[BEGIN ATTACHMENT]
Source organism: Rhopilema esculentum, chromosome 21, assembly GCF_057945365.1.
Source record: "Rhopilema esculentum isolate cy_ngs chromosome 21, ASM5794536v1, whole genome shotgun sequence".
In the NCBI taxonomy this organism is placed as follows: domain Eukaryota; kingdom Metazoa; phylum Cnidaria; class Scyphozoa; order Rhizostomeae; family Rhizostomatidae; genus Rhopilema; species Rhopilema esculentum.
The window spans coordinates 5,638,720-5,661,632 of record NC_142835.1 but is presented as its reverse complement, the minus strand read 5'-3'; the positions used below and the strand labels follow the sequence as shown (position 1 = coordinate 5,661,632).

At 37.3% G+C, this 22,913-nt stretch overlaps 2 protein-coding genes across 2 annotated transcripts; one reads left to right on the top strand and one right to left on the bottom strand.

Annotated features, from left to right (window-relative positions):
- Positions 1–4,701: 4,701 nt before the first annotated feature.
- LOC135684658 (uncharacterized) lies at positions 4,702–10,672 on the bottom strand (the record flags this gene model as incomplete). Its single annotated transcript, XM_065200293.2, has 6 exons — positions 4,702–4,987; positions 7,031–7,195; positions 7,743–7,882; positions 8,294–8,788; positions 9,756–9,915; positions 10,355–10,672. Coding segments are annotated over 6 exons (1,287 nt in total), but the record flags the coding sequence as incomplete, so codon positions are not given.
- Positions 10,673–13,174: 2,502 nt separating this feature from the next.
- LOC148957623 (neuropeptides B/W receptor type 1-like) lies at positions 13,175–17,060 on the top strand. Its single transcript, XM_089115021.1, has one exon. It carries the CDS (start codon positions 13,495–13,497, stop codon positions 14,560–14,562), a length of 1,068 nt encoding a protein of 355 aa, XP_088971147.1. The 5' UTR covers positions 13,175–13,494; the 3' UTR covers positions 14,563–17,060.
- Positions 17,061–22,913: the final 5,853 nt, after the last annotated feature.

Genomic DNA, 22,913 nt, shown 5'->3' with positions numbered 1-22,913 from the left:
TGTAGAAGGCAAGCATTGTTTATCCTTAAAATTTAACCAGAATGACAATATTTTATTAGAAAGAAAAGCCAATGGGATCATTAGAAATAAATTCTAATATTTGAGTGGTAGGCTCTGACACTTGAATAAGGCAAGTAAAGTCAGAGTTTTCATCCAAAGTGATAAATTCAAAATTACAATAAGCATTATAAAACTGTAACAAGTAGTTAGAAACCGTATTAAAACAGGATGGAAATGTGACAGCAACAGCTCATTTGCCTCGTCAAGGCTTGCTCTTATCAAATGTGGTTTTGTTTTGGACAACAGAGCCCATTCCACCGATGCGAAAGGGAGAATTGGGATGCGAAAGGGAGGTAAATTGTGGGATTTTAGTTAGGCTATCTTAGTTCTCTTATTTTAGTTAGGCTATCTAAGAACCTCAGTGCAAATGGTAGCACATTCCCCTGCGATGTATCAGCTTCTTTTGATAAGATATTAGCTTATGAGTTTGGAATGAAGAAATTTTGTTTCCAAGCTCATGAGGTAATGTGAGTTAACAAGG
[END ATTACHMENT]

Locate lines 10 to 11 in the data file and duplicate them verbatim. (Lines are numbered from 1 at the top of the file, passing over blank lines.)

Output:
- LOC148957623 (neuropeptides B/W receptor type 1-like) lies at positions 13,175–17,060 on the top strand. Its single transcript, XM_089115021.1, has one exon. It carries the CDS (start codon positions 13,495–13,497, stop codon positions 14,560–14,562), a length of 1,068 nt encoding a protein of 355 aa, XP_088971147.1. The 5' UTR covers positions 13,175–13,494; the 3' UTR covers positions 14,563–17,060.
- Positions 17,061–22,913: the final 5,853 nt, after the last annotated feature.